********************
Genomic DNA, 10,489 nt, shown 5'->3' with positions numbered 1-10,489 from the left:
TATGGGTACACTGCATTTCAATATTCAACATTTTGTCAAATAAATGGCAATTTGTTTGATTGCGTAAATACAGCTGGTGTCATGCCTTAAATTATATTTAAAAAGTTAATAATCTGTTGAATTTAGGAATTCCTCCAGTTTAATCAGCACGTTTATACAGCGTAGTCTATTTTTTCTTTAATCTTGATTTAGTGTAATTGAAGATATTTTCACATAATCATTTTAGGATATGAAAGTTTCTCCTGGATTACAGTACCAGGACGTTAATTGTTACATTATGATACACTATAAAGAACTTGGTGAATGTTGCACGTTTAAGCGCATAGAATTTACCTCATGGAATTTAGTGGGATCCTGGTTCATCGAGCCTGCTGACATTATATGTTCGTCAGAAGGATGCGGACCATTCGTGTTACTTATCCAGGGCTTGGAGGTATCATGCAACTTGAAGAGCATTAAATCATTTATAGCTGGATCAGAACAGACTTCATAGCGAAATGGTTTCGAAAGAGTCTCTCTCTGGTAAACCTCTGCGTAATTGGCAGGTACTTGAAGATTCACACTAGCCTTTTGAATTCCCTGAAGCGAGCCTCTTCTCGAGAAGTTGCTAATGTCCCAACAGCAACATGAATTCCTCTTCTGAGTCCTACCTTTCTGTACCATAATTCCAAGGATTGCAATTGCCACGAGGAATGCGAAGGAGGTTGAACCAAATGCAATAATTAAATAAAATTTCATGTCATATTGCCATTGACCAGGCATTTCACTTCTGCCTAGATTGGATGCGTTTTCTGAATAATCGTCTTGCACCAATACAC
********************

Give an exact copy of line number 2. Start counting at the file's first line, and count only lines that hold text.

TATGGGTACACTGCATTTCAATATTCAACATTTTGTCAAATAAATGGCAATTTGTTTGATTGCGTAAATACAGCTGGTGTCATGCCTTAAATTATATTTAAAAAGTTAATAATCTGTTGAATTTAGGAATTCCTCCAGTTTAATCAGCACGTTTATACAGCGTAGTCTATTTTTTCTTTAATCTTGATTTAGTGTAATTGAAGATATTTTCACATAATCATTTTAGGATATGAAAGTTTCTCCTGGATTACAGTACCAGGACGTTAATTGTTACATTATGATACACTATAAAGAACTTGGTGAATGTTGCACGTTTAAGCGCATAGAATTTACCTCATGGAATTTAGTGGGATCCTGGTTCATCGAGCCTGCTGACATTATATGTTCGTCAGAAGGATGCGGACCATTCGTGTTACTTATCCAGGGCTTGGAGGTATCATGCAACTTGAAGAGCATTAAATCATTTATAGCTGGATCAGAACAGACTTCATAGCGAAATGGTTTCGAAAGAGTCTCTCTCTGGTAAACCTCTGCGTAATTGGCAGGTACTTGAAGATTCACACTAGCCTTTTGAATTCCCTGAAGCGAGCCTCTTCTCGAGAAGTTGCTAATGTCCCAACAGCAACATGAATTCCTCTTCTGAGTCCTACCTTTCTGTACCATAATTCCAAGGATTGCAATTGCCACGAGGAATGCGAAGGAGGTTGAACCAAATGCAATAATTAAATAAAATTTCATGTCATATTGCCATTGACCAGGCATTTCACTTCTGCCTAGATTGGATGCGTTTTCTGAATAATCGTCTTGCACCAATACAC